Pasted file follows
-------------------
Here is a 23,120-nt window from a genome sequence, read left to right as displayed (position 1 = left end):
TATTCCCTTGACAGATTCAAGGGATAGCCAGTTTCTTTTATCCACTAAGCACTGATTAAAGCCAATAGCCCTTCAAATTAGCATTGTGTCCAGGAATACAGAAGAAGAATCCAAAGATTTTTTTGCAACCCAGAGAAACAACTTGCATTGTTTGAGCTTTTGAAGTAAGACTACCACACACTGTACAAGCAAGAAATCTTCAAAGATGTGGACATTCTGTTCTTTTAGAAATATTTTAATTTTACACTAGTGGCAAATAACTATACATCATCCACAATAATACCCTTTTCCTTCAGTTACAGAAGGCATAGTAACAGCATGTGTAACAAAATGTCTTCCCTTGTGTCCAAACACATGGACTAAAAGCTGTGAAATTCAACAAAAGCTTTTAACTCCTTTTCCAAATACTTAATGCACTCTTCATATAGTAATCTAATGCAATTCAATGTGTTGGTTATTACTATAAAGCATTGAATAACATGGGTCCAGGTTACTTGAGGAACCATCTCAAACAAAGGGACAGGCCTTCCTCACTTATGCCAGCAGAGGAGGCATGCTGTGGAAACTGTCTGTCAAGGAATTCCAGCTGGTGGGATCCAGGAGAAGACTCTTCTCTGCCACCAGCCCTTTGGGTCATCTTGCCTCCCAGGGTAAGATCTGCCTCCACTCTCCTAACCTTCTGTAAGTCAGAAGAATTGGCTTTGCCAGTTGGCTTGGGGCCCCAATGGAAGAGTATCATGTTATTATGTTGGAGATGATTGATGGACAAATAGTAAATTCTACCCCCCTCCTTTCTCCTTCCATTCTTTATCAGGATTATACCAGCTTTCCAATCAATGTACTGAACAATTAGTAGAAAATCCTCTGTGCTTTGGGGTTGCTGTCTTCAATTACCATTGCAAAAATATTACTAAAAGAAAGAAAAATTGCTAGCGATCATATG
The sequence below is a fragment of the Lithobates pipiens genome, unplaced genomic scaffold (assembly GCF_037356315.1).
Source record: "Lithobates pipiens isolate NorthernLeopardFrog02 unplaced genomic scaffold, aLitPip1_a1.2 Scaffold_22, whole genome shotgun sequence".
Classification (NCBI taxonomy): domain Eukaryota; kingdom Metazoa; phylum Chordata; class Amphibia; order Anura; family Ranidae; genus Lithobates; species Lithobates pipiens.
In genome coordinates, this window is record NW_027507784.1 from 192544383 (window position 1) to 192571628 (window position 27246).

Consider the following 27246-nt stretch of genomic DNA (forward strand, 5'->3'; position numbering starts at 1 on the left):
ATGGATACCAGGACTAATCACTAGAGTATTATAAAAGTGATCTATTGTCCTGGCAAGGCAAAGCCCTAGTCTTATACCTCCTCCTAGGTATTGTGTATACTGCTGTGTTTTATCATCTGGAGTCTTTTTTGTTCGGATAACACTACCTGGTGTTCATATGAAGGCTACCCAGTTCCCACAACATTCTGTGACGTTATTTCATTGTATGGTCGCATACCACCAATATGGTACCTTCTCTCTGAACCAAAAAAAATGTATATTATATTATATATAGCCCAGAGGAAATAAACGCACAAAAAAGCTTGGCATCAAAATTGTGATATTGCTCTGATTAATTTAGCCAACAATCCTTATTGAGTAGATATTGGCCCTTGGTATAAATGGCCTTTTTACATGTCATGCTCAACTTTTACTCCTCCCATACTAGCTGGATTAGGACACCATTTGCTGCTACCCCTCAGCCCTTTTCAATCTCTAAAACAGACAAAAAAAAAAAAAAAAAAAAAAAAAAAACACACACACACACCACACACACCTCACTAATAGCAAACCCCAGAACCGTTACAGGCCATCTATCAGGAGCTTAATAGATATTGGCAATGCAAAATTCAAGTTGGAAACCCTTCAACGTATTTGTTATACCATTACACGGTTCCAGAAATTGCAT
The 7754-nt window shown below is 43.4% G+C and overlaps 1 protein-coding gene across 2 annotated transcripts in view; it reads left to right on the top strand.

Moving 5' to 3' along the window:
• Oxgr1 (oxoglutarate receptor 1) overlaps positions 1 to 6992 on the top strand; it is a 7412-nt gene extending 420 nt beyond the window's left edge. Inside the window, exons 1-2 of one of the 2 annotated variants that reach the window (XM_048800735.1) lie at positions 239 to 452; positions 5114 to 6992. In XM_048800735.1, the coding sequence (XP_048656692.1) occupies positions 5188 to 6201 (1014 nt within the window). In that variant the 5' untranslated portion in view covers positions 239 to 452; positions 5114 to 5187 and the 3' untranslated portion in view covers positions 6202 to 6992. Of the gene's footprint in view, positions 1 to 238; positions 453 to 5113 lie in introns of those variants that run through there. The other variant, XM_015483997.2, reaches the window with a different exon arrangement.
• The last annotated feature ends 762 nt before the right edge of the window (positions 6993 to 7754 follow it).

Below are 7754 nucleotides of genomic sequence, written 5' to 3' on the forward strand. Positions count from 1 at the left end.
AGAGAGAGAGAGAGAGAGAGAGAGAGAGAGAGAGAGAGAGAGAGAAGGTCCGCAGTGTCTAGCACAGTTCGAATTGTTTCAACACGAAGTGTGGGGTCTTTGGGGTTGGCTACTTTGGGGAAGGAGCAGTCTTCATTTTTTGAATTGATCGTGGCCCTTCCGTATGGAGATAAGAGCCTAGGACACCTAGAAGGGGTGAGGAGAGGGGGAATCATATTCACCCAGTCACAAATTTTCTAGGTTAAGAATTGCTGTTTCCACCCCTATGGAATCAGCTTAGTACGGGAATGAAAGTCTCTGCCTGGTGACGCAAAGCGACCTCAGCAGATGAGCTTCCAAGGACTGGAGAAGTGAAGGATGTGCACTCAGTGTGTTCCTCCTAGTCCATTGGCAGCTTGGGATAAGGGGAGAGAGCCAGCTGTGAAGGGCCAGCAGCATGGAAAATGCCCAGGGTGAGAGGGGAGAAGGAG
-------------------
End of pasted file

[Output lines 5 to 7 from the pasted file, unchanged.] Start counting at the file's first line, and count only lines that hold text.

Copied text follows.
Classification (NCBI taxonomy): domain Eukaryota; kingdom Metazoa; phylum Chordata; class Amphibia; order Anura; family Ranidae; genus Lithobates; species Lithobates pipiens.
In genome coordinates, this window is record NW_027507784.1 from 192544383 (window position 1) to 192571628 (window position 27246).

Consider the following 27246-nt stretch of genomic DNA (forward strand, 5'->3'; position numbering starts at 1 on the left):